A. Lee Parks, Jr. - Parks Chesin & Walbert
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A. Lee Parks, Jr.


Lee Parks is a leader in civil rights litigation, representing hundreds of individuals and corporate clients in matters involving discrimination, wrongful terminations, and whistleblower cases.  Lee was born in Ft. Worth, Texas. His father was a Colonel and a pilot in the Air Force, whose career took his family around the world.


After graduating from the University of Arizona with honors, Mr. Parks received his law degree from Emory University Law School, where he was the Director of the Emory Moot Court Society, and a member of the Editorial Board of the Emory Law Journal. He was admitted to the Georgia Bar in 1977, and currently practices before all state and federal courts.


Mr. Parks is a trial lawyer with a national practice specializing in employment, personal injury, constitutional law, education, voting rights and civil rights matters. He was the plaintiff’s lead counsel in Miller v. Johnson and Abrams v. Johnson, the first successful constitutional challenges to racially gerrymandered Congressional and State legislative districting plans, and successfully argued both of these cases before the United States Supreme Court.  Read about these landmark cases and listen to oral arguments here.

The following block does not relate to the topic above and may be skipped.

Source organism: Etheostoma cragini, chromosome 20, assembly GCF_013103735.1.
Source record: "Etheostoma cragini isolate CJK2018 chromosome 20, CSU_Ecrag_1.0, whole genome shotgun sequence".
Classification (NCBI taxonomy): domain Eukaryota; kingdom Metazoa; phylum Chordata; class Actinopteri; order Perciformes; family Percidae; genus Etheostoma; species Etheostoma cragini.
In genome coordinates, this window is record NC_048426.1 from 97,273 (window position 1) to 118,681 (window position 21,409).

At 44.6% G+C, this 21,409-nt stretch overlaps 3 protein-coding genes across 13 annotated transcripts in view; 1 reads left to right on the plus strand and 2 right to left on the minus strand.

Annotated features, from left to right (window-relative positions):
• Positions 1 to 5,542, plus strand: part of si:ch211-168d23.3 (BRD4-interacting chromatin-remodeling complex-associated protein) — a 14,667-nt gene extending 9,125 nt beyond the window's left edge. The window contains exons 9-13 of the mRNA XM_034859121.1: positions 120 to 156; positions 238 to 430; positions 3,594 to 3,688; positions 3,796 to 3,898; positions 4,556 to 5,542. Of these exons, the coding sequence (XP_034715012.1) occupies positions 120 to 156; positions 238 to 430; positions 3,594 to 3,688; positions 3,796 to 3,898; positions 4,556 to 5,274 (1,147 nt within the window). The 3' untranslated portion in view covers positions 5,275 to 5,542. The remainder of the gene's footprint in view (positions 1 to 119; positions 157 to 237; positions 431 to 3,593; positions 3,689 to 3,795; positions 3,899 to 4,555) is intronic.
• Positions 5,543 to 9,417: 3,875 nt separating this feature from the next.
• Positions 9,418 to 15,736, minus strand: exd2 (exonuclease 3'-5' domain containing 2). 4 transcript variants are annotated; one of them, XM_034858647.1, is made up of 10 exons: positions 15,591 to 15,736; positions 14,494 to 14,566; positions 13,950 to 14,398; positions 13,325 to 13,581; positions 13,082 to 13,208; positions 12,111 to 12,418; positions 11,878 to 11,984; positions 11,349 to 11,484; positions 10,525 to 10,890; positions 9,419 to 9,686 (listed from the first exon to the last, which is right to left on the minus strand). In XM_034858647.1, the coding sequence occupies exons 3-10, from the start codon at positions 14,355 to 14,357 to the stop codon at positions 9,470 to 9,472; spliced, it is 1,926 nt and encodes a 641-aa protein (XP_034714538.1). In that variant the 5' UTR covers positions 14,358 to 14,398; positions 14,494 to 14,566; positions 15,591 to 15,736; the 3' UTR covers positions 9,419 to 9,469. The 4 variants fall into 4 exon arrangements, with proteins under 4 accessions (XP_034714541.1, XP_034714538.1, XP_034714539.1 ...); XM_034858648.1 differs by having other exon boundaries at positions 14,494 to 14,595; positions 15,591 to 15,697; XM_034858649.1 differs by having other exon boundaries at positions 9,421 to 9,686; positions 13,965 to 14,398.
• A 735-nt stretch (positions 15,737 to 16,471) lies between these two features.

Mr. Parks has served as lead counsel in more than 100 jury trials in a wide variety of substantive matters, representing both plaintiffs and defendants in litigation.  He is a quick study on any subject and can master the most complicated facts into a winning formula.


Mr. Parks lives with his family in Atlanta. He turns to golf and fishing as his activities of choice, whenever the law practice permits.


  • Mediation: The New Way to Litigate,” Verdict Magazine, Winter 2014
  • “Ten Steps to Success at Mediation,” Daily Report , September 2016
  • “Civil Procedure – Voluntary Dismissal in Georgia by Plaintiff: Constitutional Implications,” 25 Emory Law Journal 983 (1976)
  • Co-Author, “Legislative Delegation of Executive Power of Appointment to Private Organizations Held Unconstitutional,” 16 Georgia State Bar Journal 129 (1980)
  • “Grutter and Gratz: The Effect of Racial Diversity on Education”, The Chronicle of Higher Education (March 28, 2003)
  • Numerous editorials for Atlanta ConstitutionNew York TimesAugusta Chronicle and other publications